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The children's blizzard

Author: David Laskin
Publisher: New York : HarperCollins, ©2004.
Edition/Format:   Book : Biography : English : 1st edView all editions and formats
Database:WorldCat
Summary:
The gripping story of an epic prairie snowstorm that killed hundreds of newly arrived settlers and cast a shadow on the promise of the American frontier. January 12, 1888, began as an unseasonably warm morning across Nebraska, the Dakotas, and Minnesota, the weather so mild that children walked to school without coats and gloves. But that afternoon, without warning, the atmosphere suddenly, violently changed. One  Read more...
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Genre/Form: Biography
History
Material Type: Biography
Document Type: Book
All Authors / Contributors: David Laskin
ISBN: 0060520752 9780060520755
OCLC Number: 56955786
Description: ix, 307 p. : map ; 24 cm.
Contents: Departures and Arrivals --
Trials --
Disturbance --
Indications --
Cold Front --
Explosion --
God's Burning Finger --
Exposure --
Prairie Dawn --
Sunday --
Heroines --
Aftermath.
Responsibility: David Laskin.

Abstract:

The gripping story of an epic prairie snowstorm that killed hundreds of newly arrived settlers and cast a shadow on the promise of the American frontier. January 12, 1888, began as an unseasonably warm morning across Nebraska, the Dakotas, and Minnesota, the weather so mild that children walked to school without coats and gloves. But that afternoon, without warning, the atmosphere suddenly, violently changed. One moment the air was calm; the next the sky exploded in a raging chaos of horizontal snow and hurricane-force winds. Temperatures plunged as an unprecedented cold front ripped through the center of the continent. By Friday morning, January 13, some five hundred people lay dead on the drifted prairie, many of them children who had perished on their way home from country schools. In a few terrifying hours, the hopes of the pioneers had been blasted by the bitter realities of their harsh environment. Recent immigrants from Germany, Norway, Denmark, and the Ukraine learned that their free homestead was not a paradise but a hard, unforgiving place governed by natural forces they neither understood nor controlled. With the storm as its dramatic, heartbreaking focal point, The Children's Blizzard captures this pivotal moment in American history by tracing the stories of five families who were forever changed that day. Drawing on family interviews and memoirs, as well as hundreds of contemporary accounts, David Laskin creates an intimate picture of the men, women, and children who made choices they would regret as long as they lived. Here too is a meticulous account of the evolution of the storm and the vain struggle of government forecasters to track its progress. The blizzard of January 12, 1888, is still remembered on the prairie. Children fled that day while their teachers screamed into the relentless roar. Husbands staggered into the blinding wind in search of wives. Fathers collapsed while trying to drag their children to safety. In telling the story of this meteorological catastrophe, the deadliest blizzard ever to hit the prairie states, David Laskin has produced a masterful portrait of a tragic crucible in the settlement of the American heartland.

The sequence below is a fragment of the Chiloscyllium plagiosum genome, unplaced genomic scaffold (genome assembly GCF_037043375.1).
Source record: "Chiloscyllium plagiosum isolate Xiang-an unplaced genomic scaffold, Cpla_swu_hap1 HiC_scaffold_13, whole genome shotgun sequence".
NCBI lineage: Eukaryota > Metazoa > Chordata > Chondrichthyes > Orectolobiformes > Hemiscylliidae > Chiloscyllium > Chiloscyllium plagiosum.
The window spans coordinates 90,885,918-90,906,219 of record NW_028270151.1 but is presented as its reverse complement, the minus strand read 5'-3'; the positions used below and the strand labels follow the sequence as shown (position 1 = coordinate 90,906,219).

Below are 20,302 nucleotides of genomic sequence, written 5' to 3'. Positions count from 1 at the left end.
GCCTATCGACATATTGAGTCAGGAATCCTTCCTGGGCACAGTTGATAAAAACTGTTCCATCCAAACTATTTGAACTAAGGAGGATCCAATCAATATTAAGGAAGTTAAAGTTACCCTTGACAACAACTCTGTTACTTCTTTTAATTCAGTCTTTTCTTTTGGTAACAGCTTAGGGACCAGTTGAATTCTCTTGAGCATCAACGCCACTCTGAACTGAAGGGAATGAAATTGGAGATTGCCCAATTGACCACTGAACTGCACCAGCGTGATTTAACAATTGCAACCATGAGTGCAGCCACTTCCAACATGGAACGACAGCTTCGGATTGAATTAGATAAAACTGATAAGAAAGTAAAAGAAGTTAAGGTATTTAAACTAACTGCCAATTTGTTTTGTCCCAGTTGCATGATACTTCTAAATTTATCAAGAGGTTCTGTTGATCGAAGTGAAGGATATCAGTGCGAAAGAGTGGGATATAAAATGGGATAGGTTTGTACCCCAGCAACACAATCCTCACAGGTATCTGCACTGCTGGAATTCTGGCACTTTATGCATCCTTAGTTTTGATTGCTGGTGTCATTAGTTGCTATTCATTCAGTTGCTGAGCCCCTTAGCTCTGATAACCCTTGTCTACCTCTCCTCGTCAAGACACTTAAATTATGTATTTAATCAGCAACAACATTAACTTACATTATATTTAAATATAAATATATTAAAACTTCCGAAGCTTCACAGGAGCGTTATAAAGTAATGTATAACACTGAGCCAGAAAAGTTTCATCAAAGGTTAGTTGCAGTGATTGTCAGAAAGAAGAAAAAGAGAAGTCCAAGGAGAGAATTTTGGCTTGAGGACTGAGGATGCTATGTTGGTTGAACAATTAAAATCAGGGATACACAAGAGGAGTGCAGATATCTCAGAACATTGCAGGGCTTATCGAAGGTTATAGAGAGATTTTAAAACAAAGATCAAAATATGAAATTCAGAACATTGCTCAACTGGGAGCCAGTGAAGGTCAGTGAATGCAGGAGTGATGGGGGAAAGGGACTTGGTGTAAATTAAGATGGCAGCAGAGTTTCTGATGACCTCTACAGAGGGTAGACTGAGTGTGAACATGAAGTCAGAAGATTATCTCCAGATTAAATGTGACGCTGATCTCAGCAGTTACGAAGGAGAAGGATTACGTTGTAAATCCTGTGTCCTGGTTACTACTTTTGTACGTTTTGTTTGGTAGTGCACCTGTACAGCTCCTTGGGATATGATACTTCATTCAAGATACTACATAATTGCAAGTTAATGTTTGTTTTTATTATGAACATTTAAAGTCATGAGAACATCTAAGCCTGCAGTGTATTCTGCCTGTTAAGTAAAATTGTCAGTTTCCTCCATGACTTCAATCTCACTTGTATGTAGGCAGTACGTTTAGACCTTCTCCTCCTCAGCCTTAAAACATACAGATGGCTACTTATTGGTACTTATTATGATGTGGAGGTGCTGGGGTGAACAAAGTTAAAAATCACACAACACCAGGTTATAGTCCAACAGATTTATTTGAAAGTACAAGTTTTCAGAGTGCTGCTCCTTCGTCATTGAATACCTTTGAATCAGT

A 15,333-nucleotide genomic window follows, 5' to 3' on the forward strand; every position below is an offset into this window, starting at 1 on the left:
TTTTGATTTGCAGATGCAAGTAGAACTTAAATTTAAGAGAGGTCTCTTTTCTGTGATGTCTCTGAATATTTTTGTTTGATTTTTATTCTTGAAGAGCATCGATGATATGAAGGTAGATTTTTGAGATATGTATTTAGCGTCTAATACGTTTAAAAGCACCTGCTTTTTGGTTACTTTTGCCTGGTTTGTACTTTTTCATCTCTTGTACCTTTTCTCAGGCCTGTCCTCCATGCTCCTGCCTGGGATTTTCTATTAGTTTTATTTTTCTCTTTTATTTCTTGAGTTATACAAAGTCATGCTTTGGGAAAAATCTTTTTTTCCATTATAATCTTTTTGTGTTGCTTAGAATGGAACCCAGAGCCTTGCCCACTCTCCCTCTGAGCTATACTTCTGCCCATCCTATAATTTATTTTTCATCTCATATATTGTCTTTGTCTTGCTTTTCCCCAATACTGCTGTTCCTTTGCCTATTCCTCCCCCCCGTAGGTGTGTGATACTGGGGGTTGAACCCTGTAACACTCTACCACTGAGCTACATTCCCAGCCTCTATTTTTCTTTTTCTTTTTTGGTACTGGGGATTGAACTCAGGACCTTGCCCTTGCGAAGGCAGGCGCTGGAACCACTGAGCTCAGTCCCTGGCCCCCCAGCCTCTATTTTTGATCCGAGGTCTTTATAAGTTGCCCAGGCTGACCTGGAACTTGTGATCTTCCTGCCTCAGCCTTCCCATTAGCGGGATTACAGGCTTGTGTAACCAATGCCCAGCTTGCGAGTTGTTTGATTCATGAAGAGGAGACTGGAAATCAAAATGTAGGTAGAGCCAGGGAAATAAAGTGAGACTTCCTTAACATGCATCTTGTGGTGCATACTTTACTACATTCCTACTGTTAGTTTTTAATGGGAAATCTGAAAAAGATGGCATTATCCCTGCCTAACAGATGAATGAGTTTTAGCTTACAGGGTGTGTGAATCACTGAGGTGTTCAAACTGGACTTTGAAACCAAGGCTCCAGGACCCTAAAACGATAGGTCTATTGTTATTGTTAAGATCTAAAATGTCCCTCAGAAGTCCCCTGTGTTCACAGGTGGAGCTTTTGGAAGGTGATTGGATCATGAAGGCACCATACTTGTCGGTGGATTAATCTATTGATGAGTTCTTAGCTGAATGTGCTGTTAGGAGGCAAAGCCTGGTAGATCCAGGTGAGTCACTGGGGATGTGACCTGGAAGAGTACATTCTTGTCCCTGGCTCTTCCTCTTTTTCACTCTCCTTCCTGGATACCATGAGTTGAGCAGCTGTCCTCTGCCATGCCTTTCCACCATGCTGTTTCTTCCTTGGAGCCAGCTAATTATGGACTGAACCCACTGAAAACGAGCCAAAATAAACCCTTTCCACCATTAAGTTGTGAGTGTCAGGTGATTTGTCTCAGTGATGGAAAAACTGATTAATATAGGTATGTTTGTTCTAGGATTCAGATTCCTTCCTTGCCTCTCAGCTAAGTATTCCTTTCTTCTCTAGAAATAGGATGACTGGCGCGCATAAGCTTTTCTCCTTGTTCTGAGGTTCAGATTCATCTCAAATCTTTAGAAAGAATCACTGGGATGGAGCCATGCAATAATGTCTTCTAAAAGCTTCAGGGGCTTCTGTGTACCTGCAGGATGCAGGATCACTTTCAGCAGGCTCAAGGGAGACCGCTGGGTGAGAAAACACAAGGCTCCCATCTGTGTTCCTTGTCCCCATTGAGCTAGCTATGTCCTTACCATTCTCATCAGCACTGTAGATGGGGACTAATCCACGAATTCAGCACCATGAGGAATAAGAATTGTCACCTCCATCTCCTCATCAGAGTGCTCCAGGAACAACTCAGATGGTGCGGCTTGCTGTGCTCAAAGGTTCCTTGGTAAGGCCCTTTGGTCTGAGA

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For a book about the weather, this is a great read!

by shenlib (WorldCat user published 2006-09-20) Excellent Permalink
I would recommend this book on so many levels. First, it paints a picture of who lived on the Great Plains during this time and why they moved there—what they left behind and whether or not it lived up to promises made to them. Second, it includes so much science which is written in understandable...
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